Celebrating 10 years! 2007-2017

Career Advice - How much longer do I have?

I worked 2 years inhouse and 2 years at a regional big law f asssociate1205/24/17
What you described doesn't sound like they have faith in you stickysituation05/25/17
You've been put on notice. You probably have about 6-12 mont mrtor05/25/17
I agree with mrtor. Start searching. Worst case, you get a j thirdtierlaw05/25/17
Did you misrepresent your skill set? What area of law? retard05/25/17
I think both parties thought that I was at a higher level. I asssociate1205/25/17
First impressions are hard to change. And if they think you tacocheese05/25/17
The partner told you two things to work on for the next six dingbat05/25/17
^ This. The discussion could very well be a signal of your i ejs201705/25/17
Some good points both ways but I tend to agree with those te pauperesq05/25/17
Maybe I'm being optimistic, but I think that they're simply greenhorn05/25/17
I agree with the others that say its time to start looking. associatex06/07/17
@OP, was the review meeting done in the presence of HR? If justdoingok06/07/17
asssociate12 (May 24, 2017 - 8:57 pm)

I worked 2 years inhouse and 2 years at a regional big law firm. I've been at my new V50 biglaw firm a little over a year and recently received my first review. The review basically in a nutshell was that I didn't have as much experience in a certain field of law as they initially thought.

While I am competent handling more day to day tasks (aka general work), I wasn't able to handle higher level things and that my skills are 1-2 years behind. Everyone liked me but I am not getting certain work because I do not have as much expertise as they initially thought when they brought me in. The main partner that I work for stated that my knowledge is at a good level, but that I just didn't have enough experience to provide practical solutions without him checking my work. My hours aren't super good but they are not bad either. No one has complained about me billing too much.


How long do you think I have before I will get let go? I was thinking probably another review cycle (6 months) and a few months after that. I was hoping to make it to two years before I move but I think I will probably start looking right now.

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stickysituation (May 25, 2017 - 6:23 am)

What you described doesn't sound like they have faith in you as an asset going forward. They have given you as clear a sign as it gets that you are on the chopping block. So if it were me, I'd start looking right now.

But perhaps someone with biglaw experience at this level can chime in: is there any use asking the main partner directly? "Is there any future for me here or should I begin looking elsewhere?" The downside of course is that your work will dry up immediately. But perhaps that will happen anyway.

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mrtor (May 25, 2017 - 10:28 am)

You've been put on notice. You probably have about 6-12 months, but you need to start looking immediately.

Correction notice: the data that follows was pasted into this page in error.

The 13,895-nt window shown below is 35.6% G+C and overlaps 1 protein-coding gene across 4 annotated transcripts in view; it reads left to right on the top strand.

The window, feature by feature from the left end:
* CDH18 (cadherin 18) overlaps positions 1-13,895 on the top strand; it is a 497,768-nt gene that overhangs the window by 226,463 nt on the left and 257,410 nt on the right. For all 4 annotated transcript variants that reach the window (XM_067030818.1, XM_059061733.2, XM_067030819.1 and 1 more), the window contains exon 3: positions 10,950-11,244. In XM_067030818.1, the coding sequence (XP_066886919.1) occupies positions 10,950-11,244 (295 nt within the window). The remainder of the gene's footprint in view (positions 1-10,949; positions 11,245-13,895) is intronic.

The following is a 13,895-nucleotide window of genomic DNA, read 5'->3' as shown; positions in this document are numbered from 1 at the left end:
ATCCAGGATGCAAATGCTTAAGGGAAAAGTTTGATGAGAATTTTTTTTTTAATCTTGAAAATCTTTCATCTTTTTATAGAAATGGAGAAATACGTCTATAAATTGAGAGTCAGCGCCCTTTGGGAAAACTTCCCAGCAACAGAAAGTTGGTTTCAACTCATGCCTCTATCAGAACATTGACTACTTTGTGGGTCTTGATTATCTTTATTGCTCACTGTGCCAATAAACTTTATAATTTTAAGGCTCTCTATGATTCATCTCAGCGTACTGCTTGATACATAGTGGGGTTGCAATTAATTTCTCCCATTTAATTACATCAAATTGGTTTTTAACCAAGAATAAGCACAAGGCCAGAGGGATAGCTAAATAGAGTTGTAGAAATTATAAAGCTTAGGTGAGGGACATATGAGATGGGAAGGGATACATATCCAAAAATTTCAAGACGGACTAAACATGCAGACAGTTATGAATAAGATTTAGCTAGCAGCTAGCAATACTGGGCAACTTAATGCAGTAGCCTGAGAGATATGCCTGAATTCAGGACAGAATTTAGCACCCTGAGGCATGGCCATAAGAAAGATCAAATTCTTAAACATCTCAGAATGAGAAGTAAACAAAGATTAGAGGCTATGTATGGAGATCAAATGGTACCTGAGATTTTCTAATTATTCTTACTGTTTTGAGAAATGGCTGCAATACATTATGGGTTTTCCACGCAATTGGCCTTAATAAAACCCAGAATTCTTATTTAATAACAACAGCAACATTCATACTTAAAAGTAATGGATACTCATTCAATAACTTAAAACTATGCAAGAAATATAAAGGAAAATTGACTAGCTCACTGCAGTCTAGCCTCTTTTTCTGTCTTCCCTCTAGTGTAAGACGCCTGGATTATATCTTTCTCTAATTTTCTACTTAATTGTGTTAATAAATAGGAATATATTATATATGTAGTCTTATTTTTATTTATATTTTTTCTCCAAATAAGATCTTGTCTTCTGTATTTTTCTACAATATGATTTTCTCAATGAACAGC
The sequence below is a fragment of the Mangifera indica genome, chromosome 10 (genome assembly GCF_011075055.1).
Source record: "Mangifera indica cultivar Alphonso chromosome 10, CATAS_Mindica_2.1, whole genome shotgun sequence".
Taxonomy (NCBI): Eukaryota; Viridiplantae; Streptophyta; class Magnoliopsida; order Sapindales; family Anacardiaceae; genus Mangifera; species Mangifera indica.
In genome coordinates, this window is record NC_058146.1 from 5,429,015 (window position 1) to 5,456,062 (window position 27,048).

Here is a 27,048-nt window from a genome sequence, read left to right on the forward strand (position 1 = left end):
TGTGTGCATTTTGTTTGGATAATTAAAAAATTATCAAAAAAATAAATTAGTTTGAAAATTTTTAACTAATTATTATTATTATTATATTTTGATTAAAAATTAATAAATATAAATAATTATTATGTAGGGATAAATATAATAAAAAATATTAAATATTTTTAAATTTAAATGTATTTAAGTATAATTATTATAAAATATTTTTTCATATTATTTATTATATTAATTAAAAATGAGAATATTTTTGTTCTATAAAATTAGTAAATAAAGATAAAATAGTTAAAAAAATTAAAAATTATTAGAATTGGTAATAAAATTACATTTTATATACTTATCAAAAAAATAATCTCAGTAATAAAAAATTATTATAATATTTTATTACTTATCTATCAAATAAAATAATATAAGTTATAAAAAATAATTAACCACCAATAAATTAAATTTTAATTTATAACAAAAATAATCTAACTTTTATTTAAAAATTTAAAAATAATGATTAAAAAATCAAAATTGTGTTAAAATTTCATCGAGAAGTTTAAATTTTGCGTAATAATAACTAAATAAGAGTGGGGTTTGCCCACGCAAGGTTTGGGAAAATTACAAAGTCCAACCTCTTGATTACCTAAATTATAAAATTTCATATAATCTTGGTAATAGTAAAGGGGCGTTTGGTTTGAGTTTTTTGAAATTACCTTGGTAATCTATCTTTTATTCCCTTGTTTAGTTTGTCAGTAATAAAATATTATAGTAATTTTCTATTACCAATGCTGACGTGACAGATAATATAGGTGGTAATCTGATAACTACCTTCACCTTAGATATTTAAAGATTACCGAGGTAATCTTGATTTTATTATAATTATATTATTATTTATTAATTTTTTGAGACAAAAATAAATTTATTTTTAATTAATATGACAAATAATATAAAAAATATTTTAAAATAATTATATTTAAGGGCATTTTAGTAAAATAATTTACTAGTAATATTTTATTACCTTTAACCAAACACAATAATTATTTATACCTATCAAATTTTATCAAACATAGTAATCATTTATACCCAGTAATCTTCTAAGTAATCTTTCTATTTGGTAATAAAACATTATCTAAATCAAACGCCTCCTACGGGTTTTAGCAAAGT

Too many people recommend "sticking it out" and waiting to see what happens. This is about your future, not theirs. Waiting for the ax to drop is how you get your head cut off. And once you are unemployed it is an uphill battle to get back into the game. Most people cannot turn things around once the well has poisoned. Thinking you are the exception is how you lose everything.

You can conduct a smart job search under the radar. Simply do not reach out to opposing firms, firm clients, attorneys who work closely with your supervising partners, etc. You may need to consider stepping down a level to avoid a repeat situation. Your firm has been kind enough to give you notice to move and save your career before you are terminated. You best use it.

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thirdtierlaw (May 25, 2017 - 10:41 am)

I agree with mrtor. Start searching. Worst case, you get a job offer and turn it down because your current firm decided to keep you on board. Waiting until you're fired can be extremely problematic. Firms are going to want to know why. Whereas now, you can say, "I do not see a future with my firm and your firm offers greater opportunities and room for growth."

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retard (May 25, 2017 - 6:35 am)

Did you misrepresent your skill set? What area of law?

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asssociate12 (May 25, 2017 - 8:21 am)

I think both parties thought that I was at a higher level. I genuinely thought I was at a high level. Maybe it was because of work I was doing at a midlaw firm and inhouse. The problem is that I am supporting 2 different niche areas of law and they have an expectation that I am at a 4th-5th year level for both areas. At the end of the meeting the partner told me to work on 2 things for the next 6 months. Not sure if that buys me 6 months or if it is just a random statement that he made.

The one partner that I get most of my work from seems to be willing to work with me and has taken time out to teach me certain things.

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tacocheese (May 25, 2017 - 9:23 am)

First impressions are hard to change. And if they think you haven't "figured it out" in a year, I'm not sure you can fix it in six months. I doubt they'll fire you unless they've given you a stronger sign to look elsewhere first.

If it were me, I'd work at it for some more time and try to informally talk to one of your partners about whether you've improved or whether they think the job is not a good fit.